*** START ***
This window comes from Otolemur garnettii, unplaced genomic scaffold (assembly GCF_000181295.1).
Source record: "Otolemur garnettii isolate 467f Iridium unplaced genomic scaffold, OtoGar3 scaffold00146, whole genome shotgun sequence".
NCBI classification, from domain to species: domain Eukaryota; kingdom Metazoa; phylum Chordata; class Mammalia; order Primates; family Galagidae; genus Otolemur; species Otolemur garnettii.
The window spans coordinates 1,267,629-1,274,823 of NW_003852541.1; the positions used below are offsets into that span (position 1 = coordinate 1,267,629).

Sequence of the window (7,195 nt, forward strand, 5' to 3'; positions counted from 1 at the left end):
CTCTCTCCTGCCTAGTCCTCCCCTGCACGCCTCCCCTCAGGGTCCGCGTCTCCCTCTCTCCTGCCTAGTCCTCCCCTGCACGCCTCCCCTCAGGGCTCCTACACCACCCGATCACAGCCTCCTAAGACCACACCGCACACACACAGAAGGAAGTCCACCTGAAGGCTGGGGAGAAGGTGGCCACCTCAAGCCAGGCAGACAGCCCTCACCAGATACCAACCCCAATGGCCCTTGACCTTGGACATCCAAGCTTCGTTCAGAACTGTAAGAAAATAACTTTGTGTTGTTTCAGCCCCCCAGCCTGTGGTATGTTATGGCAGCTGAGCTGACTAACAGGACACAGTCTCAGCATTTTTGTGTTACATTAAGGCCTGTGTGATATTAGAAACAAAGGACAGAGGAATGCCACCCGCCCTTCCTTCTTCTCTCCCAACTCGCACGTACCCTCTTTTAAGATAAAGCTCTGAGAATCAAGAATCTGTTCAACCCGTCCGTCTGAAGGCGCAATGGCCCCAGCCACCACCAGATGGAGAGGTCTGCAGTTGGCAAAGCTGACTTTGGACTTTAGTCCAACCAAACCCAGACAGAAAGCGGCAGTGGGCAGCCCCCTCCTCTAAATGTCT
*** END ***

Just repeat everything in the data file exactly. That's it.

This window comes from Otolemur garnettii, unplaced genomic scaffold (assembly GCF_000181295.1).
Source record: "Otolemur garnettii isolate 467f Iridium unplaced genomic scaffold, OtoGar3 scaffold00146, whole genome shotgun sequence".
NCBI classification, from domain to species: domain Eukaryota; kingdom Metazoa; phylum Chordata; class Mammalia; order Primates; family Galagidae; genus Otolemur; species Otolemur garnettii.
The window spans coordinates 1,267,629-1,274,823 of NW_003852541.1; the positions used below are offsets into that span (position 1 = coordinate 1,267,629).

Sequence of the window (7,195 nt, forward strand, 5' to 3'; positions counted from 1 at the left end):
CTCTCTCCTGCCTAGTCCTCCCCTGCACGCCTCCCCTCAGGGTCCGCGTCTCCCTCTCTCCTGCCTAGTCCTCCCCTGCACGCCTCCCCTCAGGGCTCCTACACCACCCGATCACAGCCTCCTAAGACCACACCGCACACACACAGAAGGAAGTCCACCTGAAGGCTGGGGAGAAGGTGGCCACCTCAAGCCAGGCAGACAGCCCTCACCAGATACCAACCCCAATGGCCCTTGACCTTGGACATCCAAGCTTCGTTCAGAACTGTAAGAAAATAACTTTGTGTTGTTTCAGCCCCCCAGCCTGTGGTATGTTATGGCAGCTGAGCTGACTAACAGGACACAGTCTCAGCATTTTTGTGTTACATTAAGGCCTGTGTGATATTAGAAACAAAGGACAGAGGAATGCCACCCGCCCTTCCTTCTTCTCTCCCAACTCGCACGTACCCTCTTTTAAGATAAAGCTCTGAGAATCAAGAATCTGTTCAACCCGTCCGTCTGAAGGCGCAATGGCCCCAGCCACCACCAGATGGAGAGGTCTGCAGTTGGCAAAGCTGACTTTGGACTTTAGTCCAACCAAACCCAGACAGAAAGCGGCAGTGGGCAGCCCCCTCCTCTAAATGTCT